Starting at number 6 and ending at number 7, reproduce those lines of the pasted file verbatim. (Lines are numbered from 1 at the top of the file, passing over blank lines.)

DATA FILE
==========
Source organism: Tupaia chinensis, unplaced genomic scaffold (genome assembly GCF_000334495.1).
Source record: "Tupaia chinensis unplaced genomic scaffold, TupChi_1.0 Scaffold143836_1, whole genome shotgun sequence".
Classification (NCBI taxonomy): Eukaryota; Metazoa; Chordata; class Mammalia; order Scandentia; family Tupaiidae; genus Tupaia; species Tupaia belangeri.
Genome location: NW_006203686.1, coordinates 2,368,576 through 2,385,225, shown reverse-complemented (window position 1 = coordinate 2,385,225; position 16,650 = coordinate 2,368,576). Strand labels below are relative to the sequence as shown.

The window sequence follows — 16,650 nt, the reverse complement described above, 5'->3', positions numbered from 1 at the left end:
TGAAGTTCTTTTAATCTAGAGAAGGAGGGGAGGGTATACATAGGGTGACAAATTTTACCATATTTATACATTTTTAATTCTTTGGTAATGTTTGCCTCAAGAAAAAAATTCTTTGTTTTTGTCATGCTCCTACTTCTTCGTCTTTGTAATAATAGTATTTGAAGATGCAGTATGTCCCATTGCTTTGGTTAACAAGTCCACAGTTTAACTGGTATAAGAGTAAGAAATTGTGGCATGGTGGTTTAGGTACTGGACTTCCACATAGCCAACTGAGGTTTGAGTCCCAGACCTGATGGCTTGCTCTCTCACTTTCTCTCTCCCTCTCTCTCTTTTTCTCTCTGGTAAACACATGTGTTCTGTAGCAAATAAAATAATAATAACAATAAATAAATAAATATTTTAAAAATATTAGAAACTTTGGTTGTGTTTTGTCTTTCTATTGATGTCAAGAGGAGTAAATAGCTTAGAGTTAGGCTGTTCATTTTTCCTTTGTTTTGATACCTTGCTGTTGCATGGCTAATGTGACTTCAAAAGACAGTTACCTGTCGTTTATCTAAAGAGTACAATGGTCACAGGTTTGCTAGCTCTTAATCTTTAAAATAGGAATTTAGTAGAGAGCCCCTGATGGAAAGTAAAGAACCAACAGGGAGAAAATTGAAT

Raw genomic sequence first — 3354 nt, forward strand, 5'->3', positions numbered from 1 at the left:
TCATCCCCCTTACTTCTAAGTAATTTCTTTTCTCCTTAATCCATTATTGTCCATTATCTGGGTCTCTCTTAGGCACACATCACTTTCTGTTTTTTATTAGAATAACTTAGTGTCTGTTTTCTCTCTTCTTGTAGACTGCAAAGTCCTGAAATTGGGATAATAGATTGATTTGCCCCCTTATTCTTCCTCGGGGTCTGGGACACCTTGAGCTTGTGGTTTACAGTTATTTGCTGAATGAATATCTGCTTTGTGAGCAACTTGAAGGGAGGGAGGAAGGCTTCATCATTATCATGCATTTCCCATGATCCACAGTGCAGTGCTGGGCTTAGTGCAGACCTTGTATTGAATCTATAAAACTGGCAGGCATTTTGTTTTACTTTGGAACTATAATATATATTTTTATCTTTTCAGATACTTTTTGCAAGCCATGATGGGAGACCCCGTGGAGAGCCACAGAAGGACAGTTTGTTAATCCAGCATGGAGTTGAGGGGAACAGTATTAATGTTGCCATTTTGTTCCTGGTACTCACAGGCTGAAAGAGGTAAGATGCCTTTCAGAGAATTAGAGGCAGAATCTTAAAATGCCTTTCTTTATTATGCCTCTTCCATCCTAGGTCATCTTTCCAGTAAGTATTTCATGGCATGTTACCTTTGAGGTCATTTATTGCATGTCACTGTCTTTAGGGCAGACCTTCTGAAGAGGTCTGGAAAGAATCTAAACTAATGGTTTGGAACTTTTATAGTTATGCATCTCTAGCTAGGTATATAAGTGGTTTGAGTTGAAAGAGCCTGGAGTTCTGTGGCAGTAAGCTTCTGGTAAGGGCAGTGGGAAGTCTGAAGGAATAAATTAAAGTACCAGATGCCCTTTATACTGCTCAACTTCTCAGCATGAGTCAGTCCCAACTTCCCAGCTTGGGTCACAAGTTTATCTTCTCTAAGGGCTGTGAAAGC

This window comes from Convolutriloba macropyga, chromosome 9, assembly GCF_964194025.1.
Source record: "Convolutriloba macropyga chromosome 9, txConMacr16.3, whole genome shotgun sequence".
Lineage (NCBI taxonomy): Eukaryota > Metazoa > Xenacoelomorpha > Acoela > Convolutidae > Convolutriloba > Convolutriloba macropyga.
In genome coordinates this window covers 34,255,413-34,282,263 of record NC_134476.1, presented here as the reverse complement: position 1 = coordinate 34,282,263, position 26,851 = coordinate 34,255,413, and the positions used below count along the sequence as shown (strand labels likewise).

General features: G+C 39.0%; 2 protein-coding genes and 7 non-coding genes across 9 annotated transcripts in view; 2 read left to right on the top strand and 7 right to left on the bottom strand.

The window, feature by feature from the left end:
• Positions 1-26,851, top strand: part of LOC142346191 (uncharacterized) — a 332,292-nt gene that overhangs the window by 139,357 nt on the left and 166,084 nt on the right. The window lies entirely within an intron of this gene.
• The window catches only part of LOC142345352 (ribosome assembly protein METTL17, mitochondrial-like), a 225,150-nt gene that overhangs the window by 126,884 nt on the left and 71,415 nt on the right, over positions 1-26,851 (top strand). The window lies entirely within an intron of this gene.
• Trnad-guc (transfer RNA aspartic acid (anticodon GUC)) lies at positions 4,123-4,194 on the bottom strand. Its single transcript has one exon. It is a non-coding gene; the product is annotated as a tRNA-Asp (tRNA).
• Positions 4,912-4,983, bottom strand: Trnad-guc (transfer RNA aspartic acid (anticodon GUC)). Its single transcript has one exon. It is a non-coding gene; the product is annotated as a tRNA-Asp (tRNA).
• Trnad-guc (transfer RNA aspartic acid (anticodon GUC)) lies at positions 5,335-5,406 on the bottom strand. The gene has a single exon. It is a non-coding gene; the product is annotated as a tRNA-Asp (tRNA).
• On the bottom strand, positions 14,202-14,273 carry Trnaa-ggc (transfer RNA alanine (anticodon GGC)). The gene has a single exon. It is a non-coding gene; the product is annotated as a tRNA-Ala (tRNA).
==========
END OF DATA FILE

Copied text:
TGAAGTTCTTTTAATCTAGAGAAGGAGGGGAGGGTATACATAGGGTGACAAATTTTACCATATTTATACATTTTTAATTCTTTGGTAATGTTTGCCTCAAGAAAAAAATTCTTTGTTTTTGTCATGCTCCTACTTCTTCGTCTTTGTAATAATAGTATTTGAAGATGCAGTATGTCCCATTGCTTTGGTTAACAAGTCCACAGTTTAACTGGTATAAGAGTAAGAAATTGTGGCATGGTGGTTTAGGTACTGGACTTCCACATAGCCAACTGAGGTTTGAGTCCCAGACCTGATGGCTTGCTCTCTCACTTTCTCTCTCCCTCTCTCTCTTTTTCTCTCTGGTAAACACATGTGTTCTGTAGCAAATAAAATAATAATAACAATAAATAAATAAATATTTTAAAAATATTAGAAACTTTGGTTGTGTTTTGTCTTTCTATTGATGTCAAGAGGAGTAAATAGCTTAGAGTTAGGCTGTTCATTTTTCCTTTGTTTTGATACCTTGCTGTTGCATGGCTAATGTGACTTCAAAAGACAGTTACCTGTCGTTTATCTAAAGAGTACAATGGTCACAGGTTTGCTAGCTCTTAATCTTTAAAATAGGAATTTAGTAGAGAGCCCCTGATGGAAAGTAAAGAACCAACAGGGAGAAAATTGAAT

Raw genomic sequence first — 3354 nt, forward strand, 5'->3', positions numbered from 1 at the left: